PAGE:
Last week, Japanese newspaper Nikkei reported that Apple will likely switch the current two-year cycle to a three-year iPhone product refresh cycle. The report said the reason behind this is that the smartphone is already doing what most people want it to do, while a slowing market is also a possible factor. In a new article at ZDNet, it has been shown that the change may actually have no effect on the iPhone sales.
According to the data shown in the above graph of iPhone quarterly sales, notice how over the past five years how iPhone sales have increased following the release of an updated version, irrespective of whether it was an iPhone X release or an iPhone XS release. This seems to indicate that people love new stuff, but that the new stuff doesn’t have to be all that “newer” than the old stuff it’s replacing.
Yes, sales are stronger for the iPhone X release than the XS, but sales of the iPhone XS models haven’t been particularly weak. So, what about upsides from extending the upgrade lifecycle?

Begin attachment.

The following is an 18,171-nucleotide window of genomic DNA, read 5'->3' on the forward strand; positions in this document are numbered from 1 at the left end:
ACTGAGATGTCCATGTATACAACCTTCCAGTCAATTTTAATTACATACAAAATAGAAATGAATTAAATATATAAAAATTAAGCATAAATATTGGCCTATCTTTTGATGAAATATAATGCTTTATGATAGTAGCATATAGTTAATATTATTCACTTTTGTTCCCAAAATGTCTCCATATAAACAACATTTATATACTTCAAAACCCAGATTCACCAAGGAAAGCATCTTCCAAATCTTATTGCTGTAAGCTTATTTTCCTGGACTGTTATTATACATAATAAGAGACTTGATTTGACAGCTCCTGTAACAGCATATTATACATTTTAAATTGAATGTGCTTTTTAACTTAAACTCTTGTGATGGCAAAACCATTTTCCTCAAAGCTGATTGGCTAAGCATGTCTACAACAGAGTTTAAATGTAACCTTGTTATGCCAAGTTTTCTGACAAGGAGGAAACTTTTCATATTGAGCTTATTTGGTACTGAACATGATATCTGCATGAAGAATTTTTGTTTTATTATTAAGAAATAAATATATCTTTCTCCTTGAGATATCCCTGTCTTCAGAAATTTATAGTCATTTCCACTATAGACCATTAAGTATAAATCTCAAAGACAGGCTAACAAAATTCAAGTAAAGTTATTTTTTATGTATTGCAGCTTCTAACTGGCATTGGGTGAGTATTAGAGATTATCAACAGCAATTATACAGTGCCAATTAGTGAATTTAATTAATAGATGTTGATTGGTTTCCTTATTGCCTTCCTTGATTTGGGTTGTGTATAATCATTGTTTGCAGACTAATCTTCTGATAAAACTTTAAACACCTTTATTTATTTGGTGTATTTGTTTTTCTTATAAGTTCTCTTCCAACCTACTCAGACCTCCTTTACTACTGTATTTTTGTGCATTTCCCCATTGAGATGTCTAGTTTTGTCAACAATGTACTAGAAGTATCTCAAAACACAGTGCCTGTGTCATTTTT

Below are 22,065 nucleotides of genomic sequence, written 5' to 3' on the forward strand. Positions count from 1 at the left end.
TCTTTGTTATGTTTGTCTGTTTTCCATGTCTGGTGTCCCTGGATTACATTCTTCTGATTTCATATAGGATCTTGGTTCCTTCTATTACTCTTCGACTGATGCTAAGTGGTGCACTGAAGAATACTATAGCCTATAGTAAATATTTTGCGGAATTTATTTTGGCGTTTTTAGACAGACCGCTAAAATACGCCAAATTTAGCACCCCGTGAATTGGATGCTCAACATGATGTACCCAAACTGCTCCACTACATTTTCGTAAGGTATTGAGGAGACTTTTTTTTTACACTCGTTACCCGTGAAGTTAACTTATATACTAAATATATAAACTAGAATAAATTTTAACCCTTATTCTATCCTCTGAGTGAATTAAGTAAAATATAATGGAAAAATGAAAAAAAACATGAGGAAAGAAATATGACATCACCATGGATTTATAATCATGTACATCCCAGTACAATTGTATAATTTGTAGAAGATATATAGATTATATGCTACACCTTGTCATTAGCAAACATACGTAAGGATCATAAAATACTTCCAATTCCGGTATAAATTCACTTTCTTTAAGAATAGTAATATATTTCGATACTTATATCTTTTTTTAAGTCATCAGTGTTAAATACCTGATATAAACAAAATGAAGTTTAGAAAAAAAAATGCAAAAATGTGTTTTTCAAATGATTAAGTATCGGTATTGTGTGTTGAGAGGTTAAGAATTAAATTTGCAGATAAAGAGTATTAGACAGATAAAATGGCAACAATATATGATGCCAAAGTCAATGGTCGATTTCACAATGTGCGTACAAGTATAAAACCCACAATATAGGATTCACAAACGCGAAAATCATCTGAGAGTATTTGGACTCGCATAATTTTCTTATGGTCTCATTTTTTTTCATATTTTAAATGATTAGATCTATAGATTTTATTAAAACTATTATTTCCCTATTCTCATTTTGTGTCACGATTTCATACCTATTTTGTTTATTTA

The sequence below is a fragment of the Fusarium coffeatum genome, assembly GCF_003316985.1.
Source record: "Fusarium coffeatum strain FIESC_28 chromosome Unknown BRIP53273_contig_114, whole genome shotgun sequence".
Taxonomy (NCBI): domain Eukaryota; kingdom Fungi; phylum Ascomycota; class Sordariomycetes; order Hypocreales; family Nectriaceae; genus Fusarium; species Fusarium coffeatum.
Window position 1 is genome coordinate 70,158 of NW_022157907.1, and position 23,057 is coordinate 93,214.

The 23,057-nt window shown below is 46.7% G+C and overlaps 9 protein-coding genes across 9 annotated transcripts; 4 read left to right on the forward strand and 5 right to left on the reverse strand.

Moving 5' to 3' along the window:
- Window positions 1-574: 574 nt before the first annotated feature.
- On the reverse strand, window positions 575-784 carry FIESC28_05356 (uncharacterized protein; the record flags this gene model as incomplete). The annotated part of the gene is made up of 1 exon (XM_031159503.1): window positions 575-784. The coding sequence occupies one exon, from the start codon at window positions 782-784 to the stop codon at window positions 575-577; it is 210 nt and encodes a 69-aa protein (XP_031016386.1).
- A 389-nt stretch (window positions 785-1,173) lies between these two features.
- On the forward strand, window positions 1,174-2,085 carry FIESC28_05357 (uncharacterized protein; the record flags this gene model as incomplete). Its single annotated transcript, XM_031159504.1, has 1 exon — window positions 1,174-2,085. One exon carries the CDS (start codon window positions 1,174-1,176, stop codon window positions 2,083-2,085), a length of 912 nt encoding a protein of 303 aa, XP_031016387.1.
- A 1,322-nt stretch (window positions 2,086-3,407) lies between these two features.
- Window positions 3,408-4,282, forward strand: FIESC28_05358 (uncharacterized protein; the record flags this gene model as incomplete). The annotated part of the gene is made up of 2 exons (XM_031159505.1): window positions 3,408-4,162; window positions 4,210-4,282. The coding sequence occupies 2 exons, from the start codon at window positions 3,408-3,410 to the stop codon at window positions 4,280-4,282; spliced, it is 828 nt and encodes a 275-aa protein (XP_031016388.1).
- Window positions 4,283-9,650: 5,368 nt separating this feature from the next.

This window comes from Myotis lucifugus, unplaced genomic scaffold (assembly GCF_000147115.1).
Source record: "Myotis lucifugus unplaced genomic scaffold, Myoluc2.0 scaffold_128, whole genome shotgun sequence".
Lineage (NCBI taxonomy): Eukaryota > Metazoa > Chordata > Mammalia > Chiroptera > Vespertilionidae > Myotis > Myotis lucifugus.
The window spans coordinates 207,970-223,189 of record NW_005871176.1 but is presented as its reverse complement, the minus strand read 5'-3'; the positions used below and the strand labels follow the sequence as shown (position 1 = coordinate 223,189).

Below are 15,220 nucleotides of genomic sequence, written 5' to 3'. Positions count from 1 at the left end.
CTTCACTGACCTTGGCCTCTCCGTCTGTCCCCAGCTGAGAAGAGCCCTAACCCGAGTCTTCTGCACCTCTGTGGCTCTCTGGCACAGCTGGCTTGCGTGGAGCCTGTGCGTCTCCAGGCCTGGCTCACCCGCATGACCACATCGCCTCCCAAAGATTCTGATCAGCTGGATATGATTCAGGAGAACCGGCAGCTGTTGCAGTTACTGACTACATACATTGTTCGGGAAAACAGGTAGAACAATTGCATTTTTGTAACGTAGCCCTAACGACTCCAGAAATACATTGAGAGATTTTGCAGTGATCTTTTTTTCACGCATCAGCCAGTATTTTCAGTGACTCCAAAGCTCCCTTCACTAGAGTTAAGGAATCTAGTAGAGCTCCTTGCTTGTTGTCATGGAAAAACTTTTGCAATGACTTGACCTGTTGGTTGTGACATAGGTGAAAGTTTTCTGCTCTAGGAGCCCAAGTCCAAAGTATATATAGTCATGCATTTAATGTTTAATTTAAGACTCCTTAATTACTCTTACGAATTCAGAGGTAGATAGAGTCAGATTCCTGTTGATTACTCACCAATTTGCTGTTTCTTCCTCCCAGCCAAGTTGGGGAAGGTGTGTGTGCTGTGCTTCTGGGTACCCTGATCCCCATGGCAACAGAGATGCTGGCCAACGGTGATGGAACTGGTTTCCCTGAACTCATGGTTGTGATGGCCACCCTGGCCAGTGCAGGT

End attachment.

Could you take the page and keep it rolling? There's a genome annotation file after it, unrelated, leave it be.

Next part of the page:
One thing I hear a lot from iPhone owners is “I’ll upgrade next year,” because “there’s always a better iPhone just over the horizon.” And it’s true. By introducing some stability into the system, it might encourage people to upgrade sooner. Another advantage of a longer lifecycle – especially when it comes to the outer design – is that it means that we don’t see crazy shifts every 24 months.
So if Apple does switch to a three-year iPhone cycle, it would be wrong to assume all “doom and gloom” for Apple.